free (and worth it) subscription

An Artist’s Notebook of Sorts

Last Weak  |  Index  |  Next Weak



20 February 2020

gratuitous image

No. 4,655 (cartoon)

I can’t answer any questions that begin with “why.”


21 February 2020

Love Flows Like ...

Sarah and Kenji are going through a rough transpacific courtship. In addition to the geographic challenges, there’s also a severe problem: they don’t have a common language. In the latest scrambled message, she told me that he urged her to, “let our love flow like seppuku entrails.”

“What in the hell is a seppuku?” she asked. “Is that one of those three-eyed things I see in the grocery stores over there?”

“I appreciate you asking for my opinion,” I replied, “but I think you should spend more quality time with your dictionary since I only know the same seven words of Japanese that you do.”

I was being disingenuous. (”Disingenuous” is my preferred synonym for “dishonest.”) If Sarah does bother with a dictionary, she’ll find “seppuku” is the formal name for “harikari.”

I wonder if and how their love will flow, but I’m not going to ask.

22 February 2020

Sound Regression

I connected my computer to a great sound system for the first time in months, and heard nuances in my recordings that were lost on cheap speakers: the good, the bad, and the ugly. (Apologies to Luciano Vincenzoni and Sergio Leone.)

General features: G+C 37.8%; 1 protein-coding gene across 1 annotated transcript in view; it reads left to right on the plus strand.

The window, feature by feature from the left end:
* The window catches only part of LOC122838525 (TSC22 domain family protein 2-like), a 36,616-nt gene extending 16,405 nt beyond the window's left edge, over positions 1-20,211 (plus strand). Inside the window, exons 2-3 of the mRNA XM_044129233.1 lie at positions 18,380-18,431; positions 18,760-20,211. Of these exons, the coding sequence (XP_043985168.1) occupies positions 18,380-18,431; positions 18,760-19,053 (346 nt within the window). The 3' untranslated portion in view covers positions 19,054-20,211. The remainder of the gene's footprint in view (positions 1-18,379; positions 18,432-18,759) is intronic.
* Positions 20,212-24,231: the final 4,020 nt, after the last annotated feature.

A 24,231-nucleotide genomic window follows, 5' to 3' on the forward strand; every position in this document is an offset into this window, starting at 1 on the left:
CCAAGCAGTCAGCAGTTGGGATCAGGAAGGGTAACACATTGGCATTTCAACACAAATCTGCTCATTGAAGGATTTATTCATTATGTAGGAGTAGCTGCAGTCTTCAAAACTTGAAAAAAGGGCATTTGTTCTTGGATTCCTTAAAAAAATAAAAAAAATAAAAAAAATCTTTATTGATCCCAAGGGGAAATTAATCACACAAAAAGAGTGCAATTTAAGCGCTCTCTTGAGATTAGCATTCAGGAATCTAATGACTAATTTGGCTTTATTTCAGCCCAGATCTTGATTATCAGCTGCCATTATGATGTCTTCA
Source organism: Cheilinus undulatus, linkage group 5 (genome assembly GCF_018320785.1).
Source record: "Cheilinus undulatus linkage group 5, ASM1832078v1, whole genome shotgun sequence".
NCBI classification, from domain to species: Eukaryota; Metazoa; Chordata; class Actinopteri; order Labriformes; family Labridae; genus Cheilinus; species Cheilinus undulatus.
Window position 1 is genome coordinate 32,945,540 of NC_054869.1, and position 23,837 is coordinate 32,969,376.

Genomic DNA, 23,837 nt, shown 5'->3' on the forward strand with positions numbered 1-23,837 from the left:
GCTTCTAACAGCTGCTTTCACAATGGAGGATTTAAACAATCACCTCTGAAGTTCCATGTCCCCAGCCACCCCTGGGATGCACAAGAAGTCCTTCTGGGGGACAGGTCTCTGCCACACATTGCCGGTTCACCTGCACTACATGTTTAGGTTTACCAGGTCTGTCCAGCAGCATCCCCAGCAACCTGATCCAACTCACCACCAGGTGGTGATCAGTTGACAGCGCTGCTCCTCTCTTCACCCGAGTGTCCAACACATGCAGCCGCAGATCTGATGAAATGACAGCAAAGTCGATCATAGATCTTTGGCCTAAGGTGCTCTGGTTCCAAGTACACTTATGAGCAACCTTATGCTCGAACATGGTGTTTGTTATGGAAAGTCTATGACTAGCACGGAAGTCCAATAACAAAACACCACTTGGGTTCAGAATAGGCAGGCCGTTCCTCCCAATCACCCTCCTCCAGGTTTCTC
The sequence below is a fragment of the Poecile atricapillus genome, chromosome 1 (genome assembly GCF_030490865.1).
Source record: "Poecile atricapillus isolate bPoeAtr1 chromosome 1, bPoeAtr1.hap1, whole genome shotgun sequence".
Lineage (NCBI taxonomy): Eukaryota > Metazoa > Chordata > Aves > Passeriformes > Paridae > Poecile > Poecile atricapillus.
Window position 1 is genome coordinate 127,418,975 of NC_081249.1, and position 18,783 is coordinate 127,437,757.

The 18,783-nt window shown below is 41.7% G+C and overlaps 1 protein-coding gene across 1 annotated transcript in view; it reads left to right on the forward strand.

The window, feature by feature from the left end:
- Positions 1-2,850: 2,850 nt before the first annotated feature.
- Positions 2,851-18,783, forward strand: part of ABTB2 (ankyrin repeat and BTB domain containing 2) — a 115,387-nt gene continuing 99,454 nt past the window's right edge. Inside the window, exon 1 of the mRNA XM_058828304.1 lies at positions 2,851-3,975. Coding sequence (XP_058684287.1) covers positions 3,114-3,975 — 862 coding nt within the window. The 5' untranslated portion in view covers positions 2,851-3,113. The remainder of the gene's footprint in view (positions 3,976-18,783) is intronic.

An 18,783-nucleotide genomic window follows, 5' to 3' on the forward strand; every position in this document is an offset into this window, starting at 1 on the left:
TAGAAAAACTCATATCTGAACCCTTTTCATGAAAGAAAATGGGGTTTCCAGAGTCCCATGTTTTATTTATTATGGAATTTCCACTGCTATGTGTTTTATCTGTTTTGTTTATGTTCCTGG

I’m thinking of Jack White’s latest studio release, Boarding House Reach. (At least it’s the most recent work I’ve grabbed of the Internet.) I heard all sorts of audio layers that were lost on unsound headphones. I also heard the pops, hisses, scratches, and other ugly vinyl artifacts I thought I’d left behind decades ago.

I have over forty thousand songs on my computer; I can listen all day and all night for over four months without hearing the song twice. I’m fortunate that I don’t have fussy ears that would require me to feed the turntable a new record every time I want to listen to another half dozen tunes.

I won’t argue with my friend Sonja; I’ll repeat her claim that virtually the entire market for vinyl records comprises impotent men of all ages. Changing records gives people with sex problems an excuse to get out of bed every twenty minutes.

23 February 2020

Alcohol, Scientifically Speaking

Deirdre was apoplectic with indignation if not incandescent with annoyance at the bar tonight. Thomas, the bartender—who’s also the owner of the eponymously named Tommy’s Tavern—posted a sign in the window, “Free counseling with every drink!”

I don’t know what possessed her to do something so foolish, but she got into an argument she couldn’t possibly win with Tommy. She pointed out that she spent tens of thousands of dollars and years of her life to become a therapist, and that alcohol wasn’t going to solve anyone’s problems. She railed against quackery, berated him for his fraudulent promotion, et cetera, et cetera.

Tommy didn’t even pretend to listen; that’s how professional he was.

“You done with your speech?” he asked when she requested another drink.